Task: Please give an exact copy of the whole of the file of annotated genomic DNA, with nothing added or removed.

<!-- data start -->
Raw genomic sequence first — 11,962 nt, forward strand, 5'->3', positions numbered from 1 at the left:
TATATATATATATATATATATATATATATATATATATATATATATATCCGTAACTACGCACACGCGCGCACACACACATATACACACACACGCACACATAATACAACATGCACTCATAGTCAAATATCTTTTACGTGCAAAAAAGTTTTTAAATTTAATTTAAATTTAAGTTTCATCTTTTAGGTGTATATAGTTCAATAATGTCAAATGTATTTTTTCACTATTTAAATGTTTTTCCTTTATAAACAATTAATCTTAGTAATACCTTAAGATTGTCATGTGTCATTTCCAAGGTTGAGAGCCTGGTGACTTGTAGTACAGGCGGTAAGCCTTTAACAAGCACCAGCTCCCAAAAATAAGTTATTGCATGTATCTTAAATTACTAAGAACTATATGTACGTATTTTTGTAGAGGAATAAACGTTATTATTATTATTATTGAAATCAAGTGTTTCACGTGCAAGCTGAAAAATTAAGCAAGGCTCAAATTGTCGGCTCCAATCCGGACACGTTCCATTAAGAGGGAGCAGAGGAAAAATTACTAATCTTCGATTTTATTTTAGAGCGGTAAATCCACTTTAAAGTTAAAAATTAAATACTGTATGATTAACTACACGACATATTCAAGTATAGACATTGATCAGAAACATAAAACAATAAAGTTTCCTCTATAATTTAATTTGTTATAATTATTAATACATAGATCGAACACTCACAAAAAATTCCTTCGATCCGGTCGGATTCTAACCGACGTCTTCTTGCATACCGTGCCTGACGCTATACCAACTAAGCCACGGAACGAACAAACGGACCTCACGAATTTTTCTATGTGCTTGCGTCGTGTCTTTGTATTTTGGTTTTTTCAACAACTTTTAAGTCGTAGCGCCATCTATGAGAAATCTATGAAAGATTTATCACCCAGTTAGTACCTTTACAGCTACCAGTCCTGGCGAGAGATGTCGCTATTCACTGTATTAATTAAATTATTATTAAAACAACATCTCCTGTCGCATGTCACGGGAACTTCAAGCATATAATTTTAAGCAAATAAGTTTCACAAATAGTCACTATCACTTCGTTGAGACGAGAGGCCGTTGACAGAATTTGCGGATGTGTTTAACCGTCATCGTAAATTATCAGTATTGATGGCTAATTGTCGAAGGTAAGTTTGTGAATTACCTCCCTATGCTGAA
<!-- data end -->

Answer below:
Raw genomic sequence first — 11,962 nt, forward strand, 5'->3', positions numbered from 1 at the left:
TATATATATATATATATATATATATATATATATATATATATATATATCCGTAACTACGCACACGCGCGCACACACACATATACACACACACGCACACATAATACAACATGCACTCATAGTCAAATATCTTTTACGTGCAAAAAAGTTTTTAAATTTAATTTAAATTTAAGTTTCATCTTTTAGGTGTATATAGTTCAATAATGTCAAATGTATTTTTTCACTATTTAAATGTTTTTCCTTTATAAACAATTAATCTTAGTAATACCTTAAGATTGTCATGTGTCATTTCCAAGGTTGAGAGCCTGGTGACTTGTAGTACAGGCGGTAAGCCTTTAACAAGCACCAGCTCCCAAAAATAAGTTATTGCATGTATCTTAAATTACTAAGAACTATATGTACGTATTTTTGTAGAGGAATAAACGTTATTATTATTATTATTGAAATCAAGTGTTTCACGTGCAAGCTGAAAAATTAAGCAAGGCTCAAATTGTCGGCTCCAATCCGGACACGTTCCATTAAGAGGGAGCAGAGGAAAAATTACTAATCTTCGATTTTATTTTAGAGCGGTAAATCCACTTTAAAGTTAAAAATTAAATACTGTATGATTAACTACACGACATATTCAAGTATAGACATTGATCAGAAACATAAAACAATAAAGTTTCCTCTATAATTTAATTTGTTATAATTATTAATACATAGATCGAACACTCACAAAAAATTCCTTCGATCCGGTCGGATTCTAACCGACGTCTTCTTGCATACCGTGCCTGACGCTATACCAACTAAGCCACGGAACGAACAAACGGACCTCACGAATTTTTCTATGTGCTTGCGTCGTGTCTTTGTATTTTGGTTTTTTCAACAACTTTTAAGTCGTAGCGCCATCTATGAGAAATCTATGAAAGATTTATCACCCAGTTAGTACCTTTACAGCTACCAGTCCTGGCGAGAGATGTCGCTATTCACTGTATTAATTAAATTATTATTAAAACAACATCTCCTGTCGCATGTCACGGGAACTTCAAGCATATAATTTTAAGCAAATAAGTTTCACAAATAGTCACTATCACTTCGTTGAGACGAGAGGCCGTTGACAGAATTTGCGGATGTGTTTAACCGTCATCGTAAATTATCAGTATTGATGGCTAATTGTCGAAGGTAAGTTTGTGAATTACCTCCCTATGCTGAA